In Hollywood, more is always more. In the current IP-driven marketplace, the name of the game is sequels, franchises, trilogies and cinematic universes. So many movies are planned out with these goals in mind and three seems to be the minimum number of required films for any sort of blockbuster series. To a degree that's natural. After all, stories have beginnings, middles and ends. Also, many movie trilogies are adapted from novel trilogies, so the one to one translation makes sense. Cinematic history is filled with great trilogies too: The Lord of the Rings, the modern Planet of the Apes, Toy Story, Star Wars. So trilogies are the de facto standard that many properties aim for. There is, however, another format that is much more rare: the two-parter. We don't see them very often, but two-part movies or duologies (technically dilogies, but I prefer duology, etymological accuracy be damned) are a unique storytelling format that is underutilized and Hollywood should make more of them.

The history of two-part movies is not particularly notable. There are no lists of greatest duologies like there are for trilogies. YA properties like Hunger Games, Harry Potter and Twilight all had final installments divided into two parts, but I don't count those since they were all part of a larger series of films. Also, to be clear, I mean two movies conceived of as two movies. Not a movie and its sequel like The Incredibles and Incredibles 2 or The Equalizer and The Equalizer 2. I'm talking about something like IT.

Some might say that IT works as a two-parter because it is based on source material that has a natural and obvious break point to separate that story. The novel is also a doorstopper. But if we look at Quentin Tarantino's Kill Bill, we see how an entirely original story can work as a two-part movie. Kill Bill is really just one long story; a bloody affair that is separated in the middle, providing a fun sort of cliffhanger that left audiences wondering if and how Beatrix Kiddo would fulfill the mission statement in the title.

There are several merits of a two-part movie. For one, as agonizing as they can sometimes be, cliffhangers are fun. Ending in the middle of a story often leaves you on the edge of your seat waiting for the next installment. There is also something cool about watching a movie and then knowing that the next time you visit that world, you will see the conclusion to that story. It's not a drawn out process. Even for IT, where the two halves are separated by two years, that intervening time just builds the anticipation for the end of the story. Trilogies also tend to feel like distinctly separate films with multiple arcs, while two-part movies can feel more like one long story.

The structure of a two-part movie also provides another option to make the form of a film suit the content of the story. Not all stories need three or more films. Two-part movies can be used as a way to provide a tighter, cleaner story than three plus films would. The Hobbit films were probably never going to live up to The Lord of the Rings, but would they be remembered with quite as much disappointment if they had stuck to the earlier plan to be a two-film series? Maybe, maybe not, but it's worth considering.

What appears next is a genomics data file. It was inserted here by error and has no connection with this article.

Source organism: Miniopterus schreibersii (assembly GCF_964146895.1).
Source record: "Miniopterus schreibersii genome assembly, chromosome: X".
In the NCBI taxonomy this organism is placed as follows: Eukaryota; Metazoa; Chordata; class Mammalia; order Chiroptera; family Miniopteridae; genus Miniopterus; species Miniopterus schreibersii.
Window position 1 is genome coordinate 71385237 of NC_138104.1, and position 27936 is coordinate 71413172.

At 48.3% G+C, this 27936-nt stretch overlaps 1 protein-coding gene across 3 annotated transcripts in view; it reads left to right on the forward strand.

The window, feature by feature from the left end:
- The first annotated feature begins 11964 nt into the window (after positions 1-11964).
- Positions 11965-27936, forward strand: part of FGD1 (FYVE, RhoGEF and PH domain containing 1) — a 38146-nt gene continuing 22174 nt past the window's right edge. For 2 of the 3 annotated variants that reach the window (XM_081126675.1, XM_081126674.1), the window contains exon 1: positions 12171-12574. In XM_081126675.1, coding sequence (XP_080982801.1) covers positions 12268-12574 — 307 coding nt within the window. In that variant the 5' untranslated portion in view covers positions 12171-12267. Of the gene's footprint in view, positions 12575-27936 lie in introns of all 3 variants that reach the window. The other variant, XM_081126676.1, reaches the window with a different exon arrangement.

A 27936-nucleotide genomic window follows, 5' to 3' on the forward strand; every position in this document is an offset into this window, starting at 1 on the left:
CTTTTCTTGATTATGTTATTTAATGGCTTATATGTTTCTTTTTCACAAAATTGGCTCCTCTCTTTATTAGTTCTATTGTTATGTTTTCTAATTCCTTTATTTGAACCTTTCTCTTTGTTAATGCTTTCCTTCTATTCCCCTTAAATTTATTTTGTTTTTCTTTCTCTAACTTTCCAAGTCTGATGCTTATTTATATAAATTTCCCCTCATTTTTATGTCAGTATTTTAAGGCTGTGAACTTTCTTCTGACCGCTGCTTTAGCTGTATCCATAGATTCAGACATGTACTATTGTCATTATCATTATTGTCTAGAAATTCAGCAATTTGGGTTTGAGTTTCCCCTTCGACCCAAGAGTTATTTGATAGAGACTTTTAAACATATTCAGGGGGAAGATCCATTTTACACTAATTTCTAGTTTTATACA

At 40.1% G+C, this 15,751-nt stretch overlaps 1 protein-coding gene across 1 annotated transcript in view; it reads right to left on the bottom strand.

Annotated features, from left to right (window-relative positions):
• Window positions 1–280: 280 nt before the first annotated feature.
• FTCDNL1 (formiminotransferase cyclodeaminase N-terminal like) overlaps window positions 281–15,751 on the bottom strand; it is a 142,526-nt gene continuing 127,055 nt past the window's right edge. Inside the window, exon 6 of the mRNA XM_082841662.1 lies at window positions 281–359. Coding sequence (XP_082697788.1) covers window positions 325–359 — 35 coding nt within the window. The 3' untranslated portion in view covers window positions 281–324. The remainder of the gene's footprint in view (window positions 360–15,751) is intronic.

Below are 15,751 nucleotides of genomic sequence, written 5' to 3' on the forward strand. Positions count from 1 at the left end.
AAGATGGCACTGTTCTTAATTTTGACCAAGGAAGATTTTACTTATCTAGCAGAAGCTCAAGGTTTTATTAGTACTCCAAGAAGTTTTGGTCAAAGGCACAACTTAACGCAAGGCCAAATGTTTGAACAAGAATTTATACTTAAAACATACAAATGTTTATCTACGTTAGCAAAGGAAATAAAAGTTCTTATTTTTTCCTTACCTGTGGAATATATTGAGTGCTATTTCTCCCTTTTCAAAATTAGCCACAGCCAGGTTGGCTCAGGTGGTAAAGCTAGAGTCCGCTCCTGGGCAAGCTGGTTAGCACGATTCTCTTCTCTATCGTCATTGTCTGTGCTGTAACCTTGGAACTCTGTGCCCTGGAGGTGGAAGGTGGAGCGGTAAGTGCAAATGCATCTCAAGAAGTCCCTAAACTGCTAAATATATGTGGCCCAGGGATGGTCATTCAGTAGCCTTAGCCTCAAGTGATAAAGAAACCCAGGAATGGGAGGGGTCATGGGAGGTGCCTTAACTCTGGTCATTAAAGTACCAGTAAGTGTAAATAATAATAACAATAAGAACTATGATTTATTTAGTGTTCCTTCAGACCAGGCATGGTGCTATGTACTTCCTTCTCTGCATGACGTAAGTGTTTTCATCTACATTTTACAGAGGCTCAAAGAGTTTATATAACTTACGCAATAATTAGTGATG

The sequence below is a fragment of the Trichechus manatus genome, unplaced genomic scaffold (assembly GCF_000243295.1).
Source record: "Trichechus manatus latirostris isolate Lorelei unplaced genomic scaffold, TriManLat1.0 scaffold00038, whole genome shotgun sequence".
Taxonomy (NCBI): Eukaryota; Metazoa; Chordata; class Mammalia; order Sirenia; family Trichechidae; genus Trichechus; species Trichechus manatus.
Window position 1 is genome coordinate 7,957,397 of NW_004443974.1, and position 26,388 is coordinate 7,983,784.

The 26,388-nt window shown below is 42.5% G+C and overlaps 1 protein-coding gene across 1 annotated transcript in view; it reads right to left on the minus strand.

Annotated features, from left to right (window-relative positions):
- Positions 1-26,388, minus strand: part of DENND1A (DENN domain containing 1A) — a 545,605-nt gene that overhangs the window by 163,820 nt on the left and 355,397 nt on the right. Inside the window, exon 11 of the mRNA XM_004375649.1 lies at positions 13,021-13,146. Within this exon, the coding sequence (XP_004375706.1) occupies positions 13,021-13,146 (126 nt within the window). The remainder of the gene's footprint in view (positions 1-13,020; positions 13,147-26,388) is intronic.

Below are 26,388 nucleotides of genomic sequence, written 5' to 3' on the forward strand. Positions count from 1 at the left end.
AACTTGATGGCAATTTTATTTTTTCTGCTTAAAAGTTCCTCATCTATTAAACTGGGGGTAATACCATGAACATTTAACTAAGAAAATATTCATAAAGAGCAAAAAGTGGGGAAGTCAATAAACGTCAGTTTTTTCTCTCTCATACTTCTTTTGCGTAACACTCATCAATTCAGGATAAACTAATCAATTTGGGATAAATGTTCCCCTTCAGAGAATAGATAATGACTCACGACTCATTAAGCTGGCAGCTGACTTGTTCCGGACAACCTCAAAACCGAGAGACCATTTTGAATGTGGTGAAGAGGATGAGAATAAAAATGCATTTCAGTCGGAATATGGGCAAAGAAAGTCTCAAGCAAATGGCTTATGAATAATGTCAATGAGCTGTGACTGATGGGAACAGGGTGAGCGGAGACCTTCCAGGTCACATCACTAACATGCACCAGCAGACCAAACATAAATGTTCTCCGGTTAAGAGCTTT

Alternatively, not all stories fit neatly into a feature length film, even a long one. A two-part move could allow for a story to breathe. When adapting existing source material, mythology can be fleshed out and a greater degree of faithfulness can be achieved. Blade Runner 2049 director Denis Villeneuve is making Dune, based on Frank Herbert's epic and influential science fiction novel. Dune is part of a series, so Denis Villeneuve's exact adaptation goals aren't 100% clear, but he has stated that his goal is to make two Dune movies. If he is just referring to the first book, two movies is a great way to go. The novel is 896 pages long and contains dense Game of Thrones-esque mythology to introduce audiences to. Letting that be fully fleshed out over two films is a great way to do justice to the story and let it breathe.

Sometimes two movies might be the sweet spot between a single, overly condensed film and three or more movies where too much of the runtime is spent treading water. As is the case with anything, the form should fit the content. I would never advocate adapting a trilogy of novels into two truncated films, but sometimes when there isn't an obvious three-film arc, less is more. Obviously two-part movies should not be utilized as a way to double the profits by stretching out a story like butter over too much bread. However, for stories that justify two films, the studio will be positioned to reap double the financial benefits.

It's often hard enough to get enough money for one movie, so unless a powerful creator is making it, most movies that aren't based on some existing IP are going to have trouble getting financing for two films. But when it is possible, as an adaptation or an original project, the two-part model is worth considering.

While CGI, motion capture, Steadicam, 3D or any number of technologies and techniques are viewed as tools that enable a filmmaker to tell a story, the format and length of the story is also a tool. Right now, two-part movies are a tool that is largely going unused. Hollywood should start looking at the benefits of two-part movies and begin utilizing this format more often, ushering a new era of great duologies, dilogies, diptych's, whatever.

Denis Villeneuve's Dune does not yet have a release date but Andres Muschietti's IT Chapter Two releases on September 6, 2019. For all the latest movie news, stay tuned to CinemaBlend.

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